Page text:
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Standing Stitch Crochet Tutorial

Crochet standing stitches are used to replace beginning chain stitches at the start of a new round or row. The benefit to using them in your crochet projects is that they fill the space more than a simple chain, resembling a stitch because they are a stitch.

Once you learn standing stitches, you can substitute them in yourself, whenever a pattern calls for chain stitches to start.

Before I started crocheting I honestly didn’t love the ‘holes’ of handmade blankets. I now appreciate the art of intentionally open spaces in crocheted blankets.

However, there are sections where your pattern requires solid rows of stitches. In these cases you do want less holes. This is when standing stitches come into play.

A crochet swatch started with standing stitches.

The beauty of crochet work is the contrast of open and closed areas that create your pattern. With this in mind there will always be a place for simple chains, because sometimes you do want a slim stitch that doesn’t take up too much space.

The goal of a starting chain is to get the same height as the stitch you will be working, so that you can easily crochet those stitches.

Some patterns count the chain as a stitch, while others do not (and you also make a stitch in the same place with the starting chain). This can be confusing if it’s not clearly stated in the pattern.

I’ve worked up a swatch in rows and a circle in the round, both of which you can use standing stitches in place of chains.

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standing stitches

Standing Stitches for Crocheting Flat (in Rows) Photo Tutorial:

For this tutorial I used Bernat Baby Softee cotton yarn in mint and my #7/4.5mm hook.

standing stitch     standing stitch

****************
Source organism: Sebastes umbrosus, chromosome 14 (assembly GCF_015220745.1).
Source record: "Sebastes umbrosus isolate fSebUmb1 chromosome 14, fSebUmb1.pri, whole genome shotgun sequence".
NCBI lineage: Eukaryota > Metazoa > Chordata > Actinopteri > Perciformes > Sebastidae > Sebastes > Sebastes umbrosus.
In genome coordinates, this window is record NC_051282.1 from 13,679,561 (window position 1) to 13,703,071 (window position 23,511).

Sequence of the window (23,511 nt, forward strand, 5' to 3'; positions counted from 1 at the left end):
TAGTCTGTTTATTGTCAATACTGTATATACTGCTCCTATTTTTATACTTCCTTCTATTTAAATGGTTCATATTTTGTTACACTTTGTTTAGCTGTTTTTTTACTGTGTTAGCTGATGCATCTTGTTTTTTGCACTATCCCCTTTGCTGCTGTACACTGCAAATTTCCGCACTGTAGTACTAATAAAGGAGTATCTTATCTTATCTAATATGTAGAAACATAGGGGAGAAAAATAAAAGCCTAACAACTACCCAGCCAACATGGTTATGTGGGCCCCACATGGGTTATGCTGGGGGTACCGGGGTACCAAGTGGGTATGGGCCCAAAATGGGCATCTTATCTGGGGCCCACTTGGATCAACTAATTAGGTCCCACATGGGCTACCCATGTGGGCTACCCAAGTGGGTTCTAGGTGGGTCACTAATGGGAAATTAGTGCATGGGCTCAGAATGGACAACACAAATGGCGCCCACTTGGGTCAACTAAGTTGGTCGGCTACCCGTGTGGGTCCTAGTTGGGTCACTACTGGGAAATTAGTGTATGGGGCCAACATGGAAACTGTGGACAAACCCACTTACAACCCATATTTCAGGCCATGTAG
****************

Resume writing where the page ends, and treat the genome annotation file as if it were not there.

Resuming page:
On the left is a swatch of double crochet stitches with the typical chain 3 at the start of each row. You can clearly see the gaps at the beginning of rows 2 and 4. Standing stitches can fix that!

The other end of the swatch was crocheted with standing stitches and you can see how well they fill the space.

picture of beige swatch for standing stitch

To begin at the start of the row turn your work.

picture of standing stitch
picture of inserting crochet hook for standing stitch

Insert hook into the first stitch.

standing stitch

Yarn over and pull up a loop. Yo and pull through the two loops on your hook. Essentially you’ve made a single crochet.

standing stitch

Chain 1 for a hdc (or 2 for a dc) and you’ve made a standing stitch, now you can continue to crochet into the next stitch link normal.

picture of gaping with no standing stitch

Notice there aren’t any gaps because the standing stitch fills the space so well.

picture of first three standing stitch

I also like how the loops face outward towards the edge, so if I’m crocheting around that edge it’s easier to find a place for my stitches.

picture of standing stitch swatch

A few more rows worked with standing stitches and it’s quite visible why you’d want to learn this technique! Read on for how to crochet these in the round below.

You can watch the YouTube Video on Standing Stitches too.

My Favorite Ch 3 Alt

Here’s yet another way to start a row of double crochets. This technique is very similar to the one above. I find this one even sturdier though.

Standing Stitches for Crocheting in the Round:

This short Tangi video demonstrates how to work a standing treble stitch. I work this standing stitch slightly differently than the photo tutorial. I think I like this technique even better.

For this tutorial I used I Love This Cotton! in periwinkle and a size G hook.

Insert your hook into the stitch to be worked, and make a (single crochet then chain 2 {or 1 for hdc}) this would be equivalent to the DC stitches the pattern calls for. This will give you more of a stitch while achieving your height needs to get the round started. For HDC substitutions I use a (sc, ch 1).

Picture of R14 sun hat mesh

This picture is from the standing stitches used in my Toddler Sun Hat pattern.

Eccola! Standing stitches are that simple. They look so much better than chains. There just isn’t as much gaping. Give it a go on your next project, I promise you won’t be disappointed!


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